1. ITWO was not filled within the time frame I've outlined for the column. If the option doesn't fill within the week after the column posts, it is listed in the Market Watch section of the Stat Book; if by the following Tuesday after the market closes, if it has not yet opened at the price recommended in the column, it is dropped from the Stat Book, and the order is canceled.
2. ENB falls into the same category. It did not fill on the date the column posted, so the next day in the Stat Book it was listed in the Market Watch section. The following week it was dropped, and the order was canceled.
3. CMCSA was recommended for a sell several times, you are right, but on each of those occasions, the good-till-canceled sell order was not filled at the recommended price. Therefore, the position remained in the Stat Book until we were able to score a modest win last Friday, June 15.
4. I like looking at the 21-day, 50-day and 200-day simple moving averages. However there are advantages to using other technical indicators as well. As an investor, you will have to experiment and use the indicators that work best for your personal investment strategy.
Thank you again for all your kind emails; although I cannot always respond to each one personally, I do try to answer most of the questions my readers ask, by selecting a short, concise email that addresses questions I find common to more than one email.
I'm confused. I've been trying to follow your picks for options. But so many times your pick moves beyond your price, even before the market opens. Like they see your pick and they jack up the price.Your pick of ACOLX at 3.60, closed yesterday at 3.30. Today it is up 70 cents, and the stock opened lower. What is the relationship between your pick and the price of the option the day you pick it? I really enjoy your articles. Please keep them coming!
There have been times when I have wondered the same thing. Unfortunately, though, as a mere human, I don't have the power to influence the opening price of an option. There are no mystical or any other forces out there set on running up the price of my selections; it's just the way the market works sometimes. It's just timing, and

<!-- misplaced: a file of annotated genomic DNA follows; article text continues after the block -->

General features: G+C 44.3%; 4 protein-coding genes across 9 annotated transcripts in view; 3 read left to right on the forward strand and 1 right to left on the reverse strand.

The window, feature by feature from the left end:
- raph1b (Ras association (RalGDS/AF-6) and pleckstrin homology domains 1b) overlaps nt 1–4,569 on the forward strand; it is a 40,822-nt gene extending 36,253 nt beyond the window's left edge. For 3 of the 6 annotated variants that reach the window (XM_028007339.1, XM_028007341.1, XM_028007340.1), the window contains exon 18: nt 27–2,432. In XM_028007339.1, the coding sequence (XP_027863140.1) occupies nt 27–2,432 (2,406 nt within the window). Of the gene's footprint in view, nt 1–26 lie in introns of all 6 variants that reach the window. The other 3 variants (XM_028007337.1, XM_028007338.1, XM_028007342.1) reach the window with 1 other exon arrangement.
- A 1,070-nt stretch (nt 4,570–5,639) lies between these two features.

is just an example of one that got away. It happens.
But we can't be sentimental about the process. If a DITM call shoots to Pluto before we can buy it, we must not dwell on the missed opportunity, we have to focus on the plays we can win with and our next DITM opportunity.
I'm a regular reader of your articles and monitor your score card. Not all of you DITM selections show up in your score card. My question is, if your buy limit is not met on the day of the call, do you keep it active until canceled? If so, you might want to list the still open calls on the score card.
Thank you for your email. Many readers have posted the same question. As I mention aboved, when an option does not fill after being listed in the Market Watch section of the Stat Book for a week, we drop the position from the Stat Book and cancel our DITM order. With the DITM calls strategy, it is important that we don't chase after a position. If it hasn't filled within seven to 10 days, chances are strong that the option price has moved beyond what we consider attractive.
At the time of publication, Dykstra was long MOT.
Nicknamed "Nails" for his tough style of play during his Major League Baseball career, Lenny Dykstra was an integral member of the powerful Mets of the mid-1980s, including the world champion 1986 squad, and the Phillies in the early 1990s.
Today, Dykstra manages his own stock portfolio and serves as president of several of his privately held companies, including car washes; a partnership with Castrol in "Team Dykstra" Quick Lube Centers; a state-of-the-art ConocoPhillips fueling facility; a real estate development company; and a new venture to develop several "I Sold It on eBay" stores throughout high-demographic areas of Southern California.